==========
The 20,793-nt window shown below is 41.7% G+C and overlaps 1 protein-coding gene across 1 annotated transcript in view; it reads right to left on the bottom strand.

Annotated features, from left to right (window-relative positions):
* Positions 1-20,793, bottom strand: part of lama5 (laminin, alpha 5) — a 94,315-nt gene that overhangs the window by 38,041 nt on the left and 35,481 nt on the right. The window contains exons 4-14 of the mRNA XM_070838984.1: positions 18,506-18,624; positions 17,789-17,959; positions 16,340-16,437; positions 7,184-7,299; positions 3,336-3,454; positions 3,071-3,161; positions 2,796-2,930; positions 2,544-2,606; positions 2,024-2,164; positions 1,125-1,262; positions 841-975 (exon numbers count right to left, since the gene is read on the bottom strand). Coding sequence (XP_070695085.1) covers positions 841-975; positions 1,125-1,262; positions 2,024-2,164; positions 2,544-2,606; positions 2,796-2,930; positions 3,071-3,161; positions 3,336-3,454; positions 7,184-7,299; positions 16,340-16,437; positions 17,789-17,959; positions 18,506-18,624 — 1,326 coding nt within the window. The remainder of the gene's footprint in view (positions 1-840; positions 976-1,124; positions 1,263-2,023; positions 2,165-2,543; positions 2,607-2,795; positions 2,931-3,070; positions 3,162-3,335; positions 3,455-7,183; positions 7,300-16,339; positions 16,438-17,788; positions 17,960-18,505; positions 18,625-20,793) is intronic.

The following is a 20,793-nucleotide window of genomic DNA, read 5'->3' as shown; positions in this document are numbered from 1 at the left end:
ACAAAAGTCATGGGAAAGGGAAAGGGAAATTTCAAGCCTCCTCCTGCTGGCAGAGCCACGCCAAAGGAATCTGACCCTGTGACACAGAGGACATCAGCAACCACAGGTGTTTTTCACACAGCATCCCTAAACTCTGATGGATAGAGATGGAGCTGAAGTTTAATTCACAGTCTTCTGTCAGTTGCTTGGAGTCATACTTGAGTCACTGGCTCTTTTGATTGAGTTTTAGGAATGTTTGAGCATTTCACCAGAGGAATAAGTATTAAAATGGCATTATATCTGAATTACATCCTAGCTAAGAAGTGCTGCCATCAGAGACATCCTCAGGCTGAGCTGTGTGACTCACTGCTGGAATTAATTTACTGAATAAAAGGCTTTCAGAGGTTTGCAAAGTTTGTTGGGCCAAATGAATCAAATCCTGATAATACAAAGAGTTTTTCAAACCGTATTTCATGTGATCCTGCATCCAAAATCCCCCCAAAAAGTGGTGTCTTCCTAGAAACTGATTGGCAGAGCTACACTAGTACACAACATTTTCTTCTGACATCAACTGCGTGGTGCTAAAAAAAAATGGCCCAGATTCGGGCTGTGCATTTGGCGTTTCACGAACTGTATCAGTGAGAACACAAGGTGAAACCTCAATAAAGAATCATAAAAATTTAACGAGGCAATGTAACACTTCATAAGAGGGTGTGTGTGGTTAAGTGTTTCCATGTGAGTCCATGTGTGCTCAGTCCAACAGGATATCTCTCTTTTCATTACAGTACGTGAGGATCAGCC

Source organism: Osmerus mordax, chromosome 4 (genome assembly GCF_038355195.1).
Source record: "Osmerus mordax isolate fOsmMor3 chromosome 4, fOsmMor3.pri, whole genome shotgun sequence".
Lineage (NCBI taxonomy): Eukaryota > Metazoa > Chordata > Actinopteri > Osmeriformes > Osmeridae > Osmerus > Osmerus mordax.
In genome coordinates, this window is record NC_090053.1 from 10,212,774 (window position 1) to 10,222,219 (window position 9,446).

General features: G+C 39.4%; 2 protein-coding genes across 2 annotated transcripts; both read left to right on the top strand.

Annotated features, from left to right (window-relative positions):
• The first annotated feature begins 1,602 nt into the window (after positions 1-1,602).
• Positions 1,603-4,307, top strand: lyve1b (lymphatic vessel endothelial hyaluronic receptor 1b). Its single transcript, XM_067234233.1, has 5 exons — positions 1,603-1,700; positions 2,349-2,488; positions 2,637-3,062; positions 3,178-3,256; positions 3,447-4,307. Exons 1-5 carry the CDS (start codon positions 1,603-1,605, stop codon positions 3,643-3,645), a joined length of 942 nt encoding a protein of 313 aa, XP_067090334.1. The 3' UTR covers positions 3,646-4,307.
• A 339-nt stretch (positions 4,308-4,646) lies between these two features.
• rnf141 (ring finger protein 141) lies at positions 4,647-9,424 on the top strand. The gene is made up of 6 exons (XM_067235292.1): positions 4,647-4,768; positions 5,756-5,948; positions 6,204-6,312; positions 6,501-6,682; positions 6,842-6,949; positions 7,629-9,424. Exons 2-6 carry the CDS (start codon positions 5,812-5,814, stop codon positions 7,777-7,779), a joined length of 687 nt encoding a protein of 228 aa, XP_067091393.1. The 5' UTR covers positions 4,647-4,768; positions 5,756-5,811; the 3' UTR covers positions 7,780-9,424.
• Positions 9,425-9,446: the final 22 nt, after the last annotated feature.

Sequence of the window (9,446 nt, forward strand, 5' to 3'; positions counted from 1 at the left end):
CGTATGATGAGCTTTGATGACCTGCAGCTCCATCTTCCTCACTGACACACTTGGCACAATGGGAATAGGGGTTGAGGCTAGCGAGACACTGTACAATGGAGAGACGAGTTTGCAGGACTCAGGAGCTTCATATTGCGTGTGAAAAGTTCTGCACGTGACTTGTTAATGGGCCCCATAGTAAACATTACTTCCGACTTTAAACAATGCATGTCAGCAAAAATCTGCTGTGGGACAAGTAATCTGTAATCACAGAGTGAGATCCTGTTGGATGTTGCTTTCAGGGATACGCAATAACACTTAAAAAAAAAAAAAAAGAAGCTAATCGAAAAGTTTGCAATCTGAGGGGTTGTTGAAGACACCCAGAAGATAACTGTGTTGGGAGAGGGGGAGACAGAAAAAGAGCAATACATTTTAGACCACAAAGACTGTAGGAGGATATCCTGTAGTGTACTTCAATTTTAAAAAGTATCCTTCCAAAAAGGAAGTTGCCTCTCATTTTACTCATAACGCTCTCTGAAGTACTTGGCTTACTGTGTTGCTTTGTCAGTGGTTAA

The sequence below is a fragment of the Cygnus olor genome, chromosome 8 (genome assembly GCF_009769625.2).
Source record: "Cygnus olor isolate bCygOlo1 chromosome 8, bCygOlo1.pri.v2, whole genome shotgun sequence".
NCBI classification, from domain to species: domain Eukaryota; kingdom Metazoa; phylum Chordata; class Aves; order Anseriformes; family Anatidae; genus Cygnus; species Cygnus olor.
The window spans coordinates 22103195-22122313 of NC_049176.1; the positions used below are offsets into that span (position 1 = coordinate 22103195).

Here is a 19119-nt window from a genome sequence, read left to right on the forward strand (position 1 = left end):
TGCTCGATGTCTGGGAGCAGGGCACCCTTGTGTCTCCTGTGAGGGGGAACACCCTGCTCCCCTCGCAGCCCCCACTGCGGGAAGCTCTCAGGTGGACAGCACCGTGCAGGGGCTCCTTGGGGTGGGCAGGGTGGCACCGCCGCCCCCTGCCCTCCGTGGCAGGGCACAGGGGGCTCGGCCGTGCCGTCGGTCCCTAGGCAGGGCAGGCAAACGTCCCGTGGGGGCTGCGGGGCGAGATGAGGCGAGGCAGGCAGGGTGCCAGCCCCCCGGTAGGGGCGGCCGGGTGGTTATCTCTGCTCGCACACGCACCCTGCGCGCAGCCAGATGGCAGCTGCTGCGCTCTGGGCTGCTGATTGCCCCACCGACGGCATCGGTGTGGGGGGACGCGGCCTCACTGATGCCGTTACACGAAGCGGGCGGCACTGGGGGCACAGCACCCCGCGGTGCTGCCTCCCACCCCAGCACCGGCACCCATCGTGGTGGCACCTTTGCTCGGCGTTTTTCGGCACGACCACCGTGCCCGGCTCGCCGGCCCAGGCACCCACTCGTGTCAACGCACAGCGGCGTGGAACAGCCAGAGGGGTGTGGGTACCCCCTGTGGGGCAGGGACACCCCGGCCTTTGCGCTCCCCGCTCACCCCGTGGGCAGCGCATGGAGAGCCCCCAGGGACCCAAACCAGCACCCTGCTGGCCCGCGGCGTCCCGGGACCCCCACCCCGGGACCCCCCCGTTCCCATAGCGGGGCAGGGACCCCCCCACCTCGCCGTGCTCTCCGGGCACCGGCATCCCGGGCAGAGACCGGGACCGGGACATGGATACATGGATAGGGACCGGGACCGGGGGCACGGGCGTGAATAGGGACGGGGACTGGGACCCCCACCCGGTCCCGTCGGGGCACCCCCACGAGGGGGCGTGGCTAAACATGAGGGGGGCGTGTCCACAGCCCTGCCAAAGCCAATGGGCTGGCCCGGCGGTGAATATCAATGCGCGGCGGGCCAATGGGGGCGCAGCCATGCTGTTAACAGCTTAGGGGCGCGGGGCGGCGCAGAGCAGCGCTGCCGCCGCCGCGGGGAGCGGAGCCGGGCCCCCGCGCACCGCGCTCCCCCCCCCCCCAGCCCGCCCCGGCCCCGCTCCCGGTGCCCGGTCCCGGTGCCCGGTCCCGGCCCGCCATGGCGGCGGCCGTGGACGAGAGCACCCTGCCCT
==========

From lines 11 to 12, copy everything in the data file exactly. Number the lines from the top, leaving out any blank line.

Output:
Annotated features, from left to right (window-relative positions):
• The first annotated feature begins 1,602 nt into the window (after positions 1-1,602).